I have recently acquired a new addition to my collection, the Chicago Pitcher, which has resulted in a revelation. Although I doubt that when Frank Burley designed the pitcher for the Columbian Exposition he could have anticipated my reaction. The vignettes on the pitcher relate many aspects of Chicago's storied history. I find myself particularly drawn to the scene where Catherine O'Leary's cow (supposedly) kicks over the lantern that started the Great Chicago Fire. It has inflamed my own deeply held conviction that women often are the easy scapegoat for events beyond their reach. I have placed the object within my Cabinet in a very specific and intentional environment and invite my dear friends and guests to explore at their leisure, so that they might have the same visceral reaction to the piece as I did upon its purchase.
I ask that you reflect upon the story of Eve in the Garden of Eden and the supposed folly of women that is so often reflected in "cataclysmic" ceramics, such as this pitcher. Upon discovering the hiding place of my object, you will notice a delightfully conceived contraption (if I might say so myself) which, upon activation, lights the pitcher as well as the objects I have placed around it to allude to the argument, which I myself will explain to you at length at my upcoming gathering for friends and family at my home next Saturday.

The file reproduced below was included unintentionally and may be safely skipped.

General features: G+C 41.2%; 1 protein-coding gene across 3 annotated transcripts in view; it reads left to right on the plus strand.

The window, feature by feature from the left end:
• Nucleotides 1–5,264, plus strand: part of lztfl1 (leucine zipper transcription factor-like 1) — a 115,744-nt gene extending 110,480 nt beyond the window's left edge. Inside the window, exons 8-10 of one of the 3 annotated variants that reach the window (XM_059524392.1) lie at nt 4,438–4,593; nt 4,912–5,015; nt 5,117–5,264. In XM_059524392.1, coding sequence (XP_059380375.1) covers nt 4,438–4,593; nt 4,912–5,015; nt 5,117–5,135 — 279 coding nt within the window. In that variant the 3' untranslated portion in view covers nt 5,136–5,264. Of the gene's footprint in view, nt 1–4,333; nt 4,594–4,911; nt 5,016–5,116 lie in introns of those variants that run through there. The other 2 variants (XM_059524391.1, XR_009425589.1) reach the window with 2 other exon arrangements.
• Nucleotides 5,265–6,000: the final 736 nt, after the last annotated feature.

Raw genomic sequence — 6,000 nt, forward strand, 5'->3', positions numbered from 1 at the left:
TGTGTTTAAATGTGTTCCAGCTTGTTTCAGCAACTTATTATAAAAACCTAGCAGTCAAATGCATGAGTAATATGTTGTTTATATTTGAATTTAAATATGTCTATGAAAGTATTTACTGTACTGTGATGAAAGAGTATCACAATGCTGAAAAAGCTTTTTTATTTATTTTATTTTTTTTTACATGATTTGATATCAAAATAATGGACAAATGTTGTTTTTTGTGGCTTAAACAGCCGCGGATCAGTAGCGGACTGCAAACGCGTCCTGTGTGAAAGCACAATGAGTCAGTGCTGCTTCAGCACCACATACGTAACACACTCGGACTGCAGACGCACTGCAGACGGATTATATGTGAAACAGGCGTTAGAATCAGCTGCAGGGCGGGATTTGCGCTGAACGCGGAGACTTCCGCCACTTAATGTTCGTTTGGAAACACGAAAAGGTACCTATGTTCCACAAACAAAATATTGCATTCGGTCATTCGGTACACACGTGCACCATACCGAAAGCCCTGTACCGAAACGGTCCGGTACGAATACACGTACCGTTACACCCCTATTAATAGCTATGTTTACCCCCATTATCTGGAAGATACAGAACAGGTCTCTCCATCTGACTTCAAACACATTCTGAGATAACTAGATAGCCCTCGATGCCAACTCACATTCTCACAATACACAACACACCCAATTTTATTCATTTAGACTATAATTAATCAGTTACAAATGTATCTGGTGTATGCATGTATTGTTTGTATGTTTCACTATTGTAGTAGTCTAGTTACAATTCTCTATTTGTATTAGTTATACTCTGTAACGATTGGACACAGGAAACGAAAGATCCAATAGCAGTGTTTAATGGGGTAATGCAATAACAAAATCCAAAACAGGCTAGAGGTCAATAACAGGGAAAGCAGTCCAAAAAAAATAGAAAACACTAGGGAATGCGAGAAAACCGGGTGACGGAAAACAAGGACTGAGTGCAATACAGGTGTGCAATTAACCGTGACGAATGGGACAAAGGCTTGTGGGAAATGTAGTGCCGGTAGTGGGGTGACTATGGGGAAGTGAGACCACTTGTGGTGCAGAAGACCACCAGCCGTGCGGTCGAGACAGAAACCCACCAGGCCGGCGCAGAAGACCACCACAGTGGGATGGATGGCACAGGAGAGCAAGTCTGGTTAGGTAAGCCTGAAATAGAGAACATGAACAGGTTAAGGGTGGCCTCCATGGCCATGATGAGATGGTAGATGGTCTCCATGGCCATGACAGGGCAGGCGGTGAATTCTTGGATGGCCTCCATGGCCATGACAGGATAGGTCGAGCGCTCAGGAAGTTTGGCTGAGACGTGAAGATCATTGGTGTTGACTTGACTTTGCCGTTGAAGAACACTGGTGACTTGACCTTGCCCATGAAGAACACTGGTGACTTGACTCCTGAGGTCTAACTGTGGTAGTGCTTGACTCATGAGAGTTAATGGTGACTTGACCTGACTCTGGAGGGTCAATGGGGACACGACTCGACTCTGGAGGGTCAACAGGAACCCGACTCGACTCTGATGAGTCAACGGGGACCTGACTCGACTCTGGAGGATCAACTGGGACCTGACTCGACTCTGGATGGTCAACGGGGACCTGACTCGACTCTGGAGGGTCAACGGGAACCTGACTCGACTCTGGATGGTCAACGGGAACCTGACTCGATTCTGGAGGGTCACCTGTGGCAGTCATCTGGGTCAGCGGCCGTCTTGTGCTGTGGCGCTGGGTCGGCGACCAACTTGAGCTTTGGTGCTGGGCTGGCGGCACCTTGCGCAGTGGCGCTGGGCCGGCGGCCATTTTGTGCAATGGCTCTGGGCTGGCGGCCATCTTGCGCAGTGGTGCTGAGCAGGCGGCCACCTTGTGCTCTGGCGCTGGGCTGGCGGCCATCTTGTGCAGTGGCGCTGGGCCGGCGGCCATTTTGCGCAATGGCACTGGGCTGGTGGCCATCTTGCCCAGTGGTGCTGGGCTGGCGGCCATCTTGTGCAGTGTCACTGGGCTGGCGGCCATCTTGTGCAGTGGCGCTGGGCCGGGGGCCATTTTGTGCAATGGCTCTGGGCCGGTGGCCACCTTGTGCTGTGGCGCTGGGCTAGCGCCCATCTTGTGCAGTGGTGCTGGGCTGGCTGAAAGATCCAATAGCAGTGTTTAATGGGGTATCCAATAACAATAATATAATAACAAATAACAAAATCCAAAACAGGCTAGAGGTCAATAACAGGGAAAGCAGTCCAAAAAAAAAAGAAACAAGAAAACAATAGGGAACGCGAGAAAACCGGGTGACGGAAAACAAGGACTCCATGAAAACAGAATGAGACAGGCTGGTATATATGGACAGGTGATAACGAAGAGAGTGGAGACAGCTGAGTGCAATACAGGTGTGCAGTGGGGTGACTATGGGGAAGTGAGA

The bitten apple and the flames that surround the pitcher remind us of Eve, whose sins would likely lead her to the fires of Hell, as well as to the Great Chicago Fire and the supposed role of Mrs. O'Leary in its beginnings. I find it interesting that so many still wholeheartedly believe in the myth of Mrs. O'Leary, whose cow was said to knock over a lantern in her shed and start the blaze, when it came out not long ago that the scandal of a journalist, Michael Ahern, fabricated the entire tale so that he might increase his newspaper's ratings with a sensationalist story. How is it that it is woman's folly that is the cause of a great many disasters, including in the case of Eve, where her sins bring about the downfall of man? What of Cleopatra, Persephone, Hester Prynne, Tituba and countless others whose stories have become mythologized as examples of women's destructive and immoral nature. This type of scapegoating of women as the harbingers of tragedy and cataclysmic events is found throughout history and literature, and I find great offense in the vilification of womankind in this way.